Europe will need a total of 187GW of energy storage by 2030 and 600GW by 2050 to meet its renewable energy targets, according to the European Association of Energy Storage (EASE).
The 2030 figure was first published last month while the target for 2050, when the continent’s renewable mix is expected to reach 85%, is an entirely new forecast. The 600GW is part of a total of 811GW of flexibility capacity needed, with the rest made up of gas turbines.
Of the 187GW, 65GW will be pumped hydro energy storage (mostly already existing today), 67GW of battery storage and other short duration solutions, and 55GW of energy storage from longer-duration batteries and other energy storage solutions.
The organisation said that storage uptake on the continent is lagging behind renewable energy resource and that the EU risks being unable to integrate new renewable energy resources. As reported in last week’s webinar conducted by research firm Delta-EE in collaboration with EASE, covered by Energy-Storage.news, deployment needs to ramp up to 14GW a year to hit the 2030 goal.
EASE added that many studies on the topic so far, which give lower targets, have undervalued ‘energy shifting resources’ and overvalued greenhouse gas-emitting baseload plants. It also said system modelling needs to take into account future cost reductions for new long duration technologies, and a failure to do this often means these technologies are left out of long-term forecasting.
The organisation split the 600GW energy storage deployment target for 2050 into two buckets in its report. The bulk, 435GW, needs to be bi-directional contribution from ‘Power-to-X-to-Power’ solutions, while the remaining 165GW can be provided by ‘power-to-X’ technologies providing one-directional system flexibility, defined next and visualised below.
Power-to-X-to-Power comprises most energy storage technologies meaning something which can both be charged with and dispatch electricity. Power-to-X means electricity which never goes back into the system, and covers technologies like electrolysers which produce green hydrogen that is not reconverted into electricity, converting electricity to heat for industrial use, and V1G charging of EVs.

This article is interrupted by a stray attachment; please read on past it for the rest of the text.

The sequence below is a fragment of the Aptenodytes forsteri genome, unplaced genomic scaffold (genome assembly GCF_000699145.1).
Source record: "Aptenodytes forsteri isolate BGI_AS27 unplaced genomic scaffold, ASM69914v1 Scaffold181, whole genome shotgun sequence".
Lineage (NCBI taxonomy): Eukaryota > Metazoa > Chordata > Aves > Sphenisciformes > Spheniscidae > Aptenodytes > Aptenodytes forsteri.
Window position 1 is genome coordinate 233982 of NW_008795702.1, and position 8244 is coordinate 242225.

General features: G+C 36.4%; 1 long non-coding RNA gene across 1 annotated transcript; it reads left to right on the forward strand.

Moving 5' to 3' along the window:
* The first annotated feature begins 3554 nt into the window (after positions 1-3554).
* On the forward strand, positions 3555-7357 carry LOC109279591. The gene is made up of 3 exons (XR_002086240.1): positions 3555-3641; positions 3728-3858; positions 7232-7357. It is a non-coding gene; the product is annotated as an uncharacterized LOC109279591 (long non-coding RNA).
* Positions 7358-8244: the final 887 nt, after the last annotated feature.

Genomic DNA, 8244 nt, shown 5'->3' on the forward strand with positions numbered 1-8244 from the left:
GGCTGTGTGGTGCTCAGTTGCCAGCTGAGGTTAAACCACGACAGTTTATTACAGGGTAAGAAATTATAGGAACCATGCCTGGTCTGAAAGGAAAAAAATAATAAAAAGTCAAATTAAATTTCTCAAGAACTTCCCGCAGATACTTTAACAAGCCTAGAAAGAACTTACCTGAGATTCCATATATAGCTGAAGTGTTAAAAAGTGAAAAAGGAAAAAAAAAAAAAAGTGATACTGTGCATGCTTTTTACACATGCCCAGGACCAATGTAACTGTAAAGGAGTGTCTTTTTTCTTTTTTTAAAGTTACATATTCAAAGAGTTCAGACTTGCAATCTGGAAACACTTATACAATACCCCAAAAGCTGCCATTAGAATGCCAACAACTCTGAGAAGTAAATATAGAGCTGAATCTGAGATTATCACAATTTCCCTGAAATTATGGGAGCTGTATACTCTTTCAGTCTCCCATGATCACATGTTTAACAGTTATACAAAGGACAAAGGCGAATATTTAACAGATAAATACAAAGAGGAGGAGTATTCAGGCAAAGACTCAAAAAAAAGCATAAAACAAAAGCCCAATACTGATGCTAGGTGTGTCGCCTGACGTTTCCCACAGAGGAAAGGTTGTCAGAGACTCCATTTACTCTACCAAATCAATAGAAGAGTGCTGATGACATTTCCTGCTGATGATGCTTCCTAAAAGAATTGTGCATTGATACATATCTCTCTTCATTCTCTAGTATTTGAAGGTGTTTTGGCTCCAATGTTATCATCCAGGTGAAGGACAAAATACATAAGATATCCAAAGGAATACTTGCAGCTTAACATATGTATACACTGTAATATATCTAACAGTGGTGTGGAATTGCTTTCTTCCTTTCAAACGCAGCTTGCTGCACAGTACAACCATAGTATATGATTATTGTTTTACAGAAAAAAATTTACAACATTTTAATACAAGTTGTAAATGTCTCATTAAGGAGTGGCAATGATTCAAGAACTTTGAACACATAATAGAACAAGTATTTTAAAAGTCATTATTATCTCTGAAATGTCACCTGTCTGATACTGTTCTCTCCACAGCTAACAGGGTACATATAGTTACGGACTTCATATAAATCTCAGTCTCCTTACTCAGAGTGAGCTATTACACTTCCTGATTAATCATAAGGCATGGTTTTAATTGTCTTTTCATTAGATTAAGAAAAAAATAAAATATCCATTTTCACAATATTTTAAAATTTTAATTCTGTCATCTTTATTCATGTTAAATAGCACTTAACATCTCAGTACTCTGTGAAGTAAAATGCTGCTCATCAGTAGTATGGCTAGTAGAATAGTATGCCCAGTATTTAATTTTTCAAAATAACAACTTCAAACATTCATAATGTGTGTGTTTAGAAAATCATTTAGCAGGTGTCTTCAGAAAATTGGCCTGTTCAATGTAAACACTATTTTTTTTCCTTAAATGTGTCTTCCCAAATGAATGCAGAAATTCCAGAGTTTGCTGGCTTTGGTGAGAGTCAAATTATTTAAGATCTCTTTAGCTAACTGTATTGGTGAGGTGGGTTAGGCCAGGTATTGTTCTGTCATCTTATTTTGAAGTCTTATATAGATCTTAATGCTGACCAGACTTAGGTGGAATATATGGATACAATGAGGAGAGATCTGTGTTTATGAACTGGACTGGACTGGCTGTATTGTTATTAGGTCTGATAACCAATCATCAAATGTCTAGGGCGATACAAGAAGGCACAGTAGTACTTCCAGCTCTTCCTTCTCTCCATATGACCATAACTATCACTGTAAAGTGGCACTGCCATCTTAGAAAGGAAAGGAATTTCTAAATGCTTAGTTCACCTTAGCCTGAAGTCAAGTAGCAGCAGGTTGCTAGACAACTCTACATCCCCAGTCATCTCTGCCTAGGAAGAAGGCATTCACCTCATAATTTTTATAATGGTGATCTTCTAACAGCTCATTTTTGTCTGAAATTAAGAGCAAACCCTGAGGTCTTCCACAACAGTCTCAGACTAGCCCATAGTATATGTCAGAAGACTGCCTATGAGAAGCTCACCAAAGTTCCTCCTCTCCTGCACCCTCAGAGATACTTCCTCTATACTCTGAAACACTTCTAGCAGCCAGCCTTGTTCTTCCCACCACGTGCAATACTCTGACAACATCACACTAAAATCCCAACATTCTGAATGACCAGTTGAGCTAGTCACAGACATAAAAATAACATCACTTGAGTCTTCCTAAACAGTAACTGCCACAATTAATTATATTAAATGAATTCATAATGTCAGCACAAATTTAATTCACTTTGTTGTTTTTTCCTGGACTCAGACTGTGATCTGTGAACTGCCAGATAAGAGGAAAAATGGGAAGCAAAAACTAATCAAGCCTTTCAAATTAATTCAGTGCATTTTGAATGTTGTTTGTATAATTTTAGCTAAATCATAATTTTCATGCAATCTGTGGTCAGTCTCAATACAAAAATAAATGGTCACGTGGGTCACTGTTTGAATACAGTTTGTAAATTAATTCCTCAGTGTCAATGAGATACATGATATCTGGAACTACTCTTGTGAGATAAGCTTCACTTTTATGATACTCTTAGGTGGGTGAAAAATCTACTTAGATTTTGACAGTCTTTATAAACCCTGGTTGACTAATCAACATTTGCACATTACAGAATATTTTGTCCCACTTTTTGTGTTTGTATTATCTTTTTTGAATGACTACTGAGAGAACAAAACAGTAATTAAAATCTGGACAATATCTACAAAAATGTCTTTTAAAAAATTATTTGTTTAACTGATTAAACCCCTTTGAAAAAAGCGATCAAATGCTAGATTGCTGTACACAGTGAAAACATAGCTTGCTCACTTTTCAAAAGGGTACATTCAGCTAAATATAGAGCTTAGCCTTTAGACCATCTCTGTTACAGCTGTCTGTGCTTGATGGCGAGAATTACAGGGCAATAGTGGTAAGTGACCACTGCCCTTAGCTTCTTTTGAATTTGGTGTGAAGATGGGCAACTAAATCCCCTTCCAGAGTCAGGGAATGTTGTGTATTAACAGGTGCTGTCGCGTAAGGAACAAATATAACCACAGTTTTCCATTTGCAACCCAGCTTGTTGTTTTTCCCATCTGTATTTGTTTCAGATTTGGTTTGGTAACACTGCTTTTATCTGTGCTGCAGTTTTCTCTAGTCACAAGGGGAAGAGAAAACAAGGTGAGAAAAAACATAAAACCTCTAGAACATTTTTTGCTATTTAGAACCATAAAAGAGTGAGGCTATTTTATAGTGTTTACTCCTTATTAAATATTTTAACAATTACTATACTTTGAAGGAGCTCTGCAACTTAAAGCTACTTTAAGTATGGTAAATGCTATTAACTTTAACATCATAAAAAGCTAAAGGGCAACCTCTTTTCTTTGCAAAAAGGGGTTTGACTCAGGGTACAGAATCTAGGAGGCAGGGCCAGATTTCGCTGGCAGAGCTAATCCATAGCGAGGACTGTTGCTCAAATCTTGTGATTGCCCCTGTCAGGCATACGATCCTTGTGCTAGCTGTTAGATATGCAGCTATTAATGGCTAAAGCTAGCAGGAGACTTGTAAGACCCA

Interestingly, the report also gave an idea of at what level of renewable energy mix EASE reckons long-duration technologies will be needed. It said that a renewable energy mix of up to 60% can be managed with hourly energy storage, defined as under 10 hours duration. Beyond that, there is a sharp increase in the need for more daily and weekly storage while past 80% the need for seasonal storage becomes ‘critical’.
The EU is targeting a 45% renewable mix by 2030, as per the recent REPower EU strategy, although EASE said this will easily be exceeded by many countries. It cites Spain’s 20GW by 2030 and 30GW by 2050 targets.
EASE’s report also provided the following useful infographic on which different energy storage technologies were applicable for which energy system services. Its authors highlighted the massive need for thermal energy storage, considering that half of energy in the EU is used for heating and cooling, and the relatively limited studies evaluating applicable technologies.